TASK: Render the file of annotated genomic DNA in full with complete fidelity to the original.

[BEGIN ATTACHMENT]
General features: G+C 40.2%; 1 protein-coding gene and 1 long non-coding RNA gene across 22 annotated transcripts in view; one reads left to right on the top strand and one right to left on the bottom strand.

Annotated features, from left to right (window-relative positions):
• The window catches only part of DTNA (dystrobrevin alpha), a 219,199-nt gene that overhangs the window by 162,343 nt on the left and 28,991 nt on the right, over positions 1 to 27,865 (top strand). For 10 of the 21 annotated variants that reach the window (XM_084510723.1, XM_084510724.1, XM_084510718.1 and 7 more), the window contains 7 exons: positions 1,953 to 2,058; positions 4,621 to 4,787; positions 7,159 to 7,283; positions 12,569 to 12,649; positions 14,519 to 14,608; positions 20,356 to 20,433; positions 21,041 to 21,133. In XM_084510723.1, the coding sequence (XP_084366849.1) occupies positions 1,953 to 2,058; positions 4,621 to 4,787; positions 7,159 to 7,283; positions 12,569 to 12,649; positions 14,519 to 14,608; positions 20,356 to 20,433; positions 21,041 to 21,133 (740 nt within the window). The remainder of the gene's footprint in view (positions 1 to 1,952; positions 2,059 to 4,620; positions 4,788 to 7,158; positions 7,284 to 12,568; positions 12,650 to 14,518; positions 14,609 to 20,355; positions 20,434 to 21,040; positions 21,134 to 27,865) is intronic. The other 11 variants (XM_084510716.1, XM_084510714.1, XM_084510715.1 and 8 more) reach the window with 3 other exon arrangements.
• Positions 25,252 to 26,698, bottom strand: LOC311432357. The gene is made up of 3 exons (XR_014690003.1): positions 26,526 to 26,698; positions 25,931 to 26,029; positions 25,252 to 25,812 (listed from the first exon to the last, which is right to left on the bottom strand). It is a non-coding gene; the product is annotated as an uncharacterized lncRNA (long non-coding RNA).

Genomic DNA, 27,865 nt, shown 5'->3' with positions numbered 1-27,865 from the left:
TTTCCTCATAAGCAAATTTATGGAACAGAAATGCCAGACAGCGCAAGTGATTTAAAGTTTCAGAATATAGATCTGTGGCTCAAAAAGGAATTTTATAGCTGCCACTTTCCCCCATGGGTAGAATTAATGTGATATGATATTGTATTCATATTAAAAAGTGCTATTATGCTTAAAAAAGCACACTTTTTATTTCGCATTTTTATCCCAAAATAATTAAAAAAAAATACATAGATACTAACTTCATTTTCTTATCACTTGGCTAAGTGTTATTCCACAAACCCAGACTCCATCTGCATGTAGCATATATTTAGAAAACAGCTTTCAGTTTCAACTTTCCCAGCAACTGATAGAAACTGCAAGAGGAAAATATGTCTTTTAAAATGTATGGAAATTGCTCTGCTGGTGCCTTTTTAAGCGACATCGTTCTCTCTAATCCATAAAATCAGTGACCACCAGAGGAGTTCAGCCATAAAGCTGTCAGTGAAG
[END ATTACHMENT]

General features: G+C 40.2%; 1 protein-coding gene and 1 long non-coding RNA gene across 22 annotated transcripts in view; one reads left to right on the top strand and one right to left on the bottom strand.

Annotated features, from left to right (window-relative positions):
• The window catches only part of DTNA (dystrobrevin alpha), a 219,199-nt gene that overhangs the window by 162,343 nt on the left and 28,991 nt on the right, over positions 1 to 27,865 (top strand). For 10 of the 21 annotated variants that reach the window (XM_084510723.1, XM_084510724.1, XM_084510718.1 and 7 more), the window contains 7 exons: positions 1,953 to 2,058; positions 4,621 to 4,787; positions 7,159 to 7,283; positions 12,569 to 12,649; positions 14,519 to 14,608; positions 20,356 to 20,433; positions 21,041 to 21,133. In XM_084510723.1, the coding sequence (XP_084366849.1) occupies positions 1,953 to 2,058; positions 4,621 to 4,787; positions 7,159 to 7,283; positions 12,569 to 12,649; positions 14,519 to 14,608; positions 20,356 to 20,433; positions 21,041 to 21,133 (740 nt within the window). The remainder of the gene's footprint in view (positions 1 to 1,952; positions 2,059 to 4,620; positions 4,788 to 7,158; positions 7,284 to 12,568; positions 12,650 to 14,518; positions 14,609 to 20,355; positions 20,434 to 21,040; positions 21,134 to 27,865) is intronic. The other 11 variants (XM_084510716.1, XM_084510714.1, XM_084510715.1 and 8 more) reach the window with 3 other exon arrangements.
• Positions 25,252 to 26,698, bottom strand: LOC311432357. The gene is made up of 3 exons (XR_014690003.1): positions 26,526 to 26,698; positions 25,931 to 26,029; positions 25,252 to 25,812 (listed from the first exon to the last, which is right to left on the bottom strand). It is a non-coding gene; the product is annotated as an uncharacterized lncRNA (long non-coding RNA).

Genomic DNA, 27,865 nt, shown 5'->3' with positions numbered 1-27,865 from the left:
TTTCCTCATAAGCAAATTTATGGAACAGAAATGCCAGACAGCGCAAGTGATTTAAAGTTTCAGAATATAGATCTGTGGCTCAAAAAGGAATTTTATAGCTGCCACTTTCCCCCATGGGTAGAATTAATGTGATATGATATTGTATTCATATTAAAAAGTGCTATTATGCTTAAAAAAGCACACTTTTTATTTCGCATTTTTATCCCAAAATAATTAAAAAAAAATACATAGATACTAACTTCATTTTCTTATCACTTGGCTAAGTGTTATTCCACAAACCCAGACTCCATCTGCATGTAGCATATATTTAGAAAACAGCTTTCAGTTTCAACTTTCCCAGCAACTGATAGAAACTGCAAGAGGAAAATATGTCTTTTAAAATGTATGGAAATTGCTCTGCTGGTGCCTTTTTAAGCGACATCGTTCTCTCTAATCCATAAAATCAGTGACCACCAGAGGAGTTCAGCCATAAAGCTGTCAGTGAAG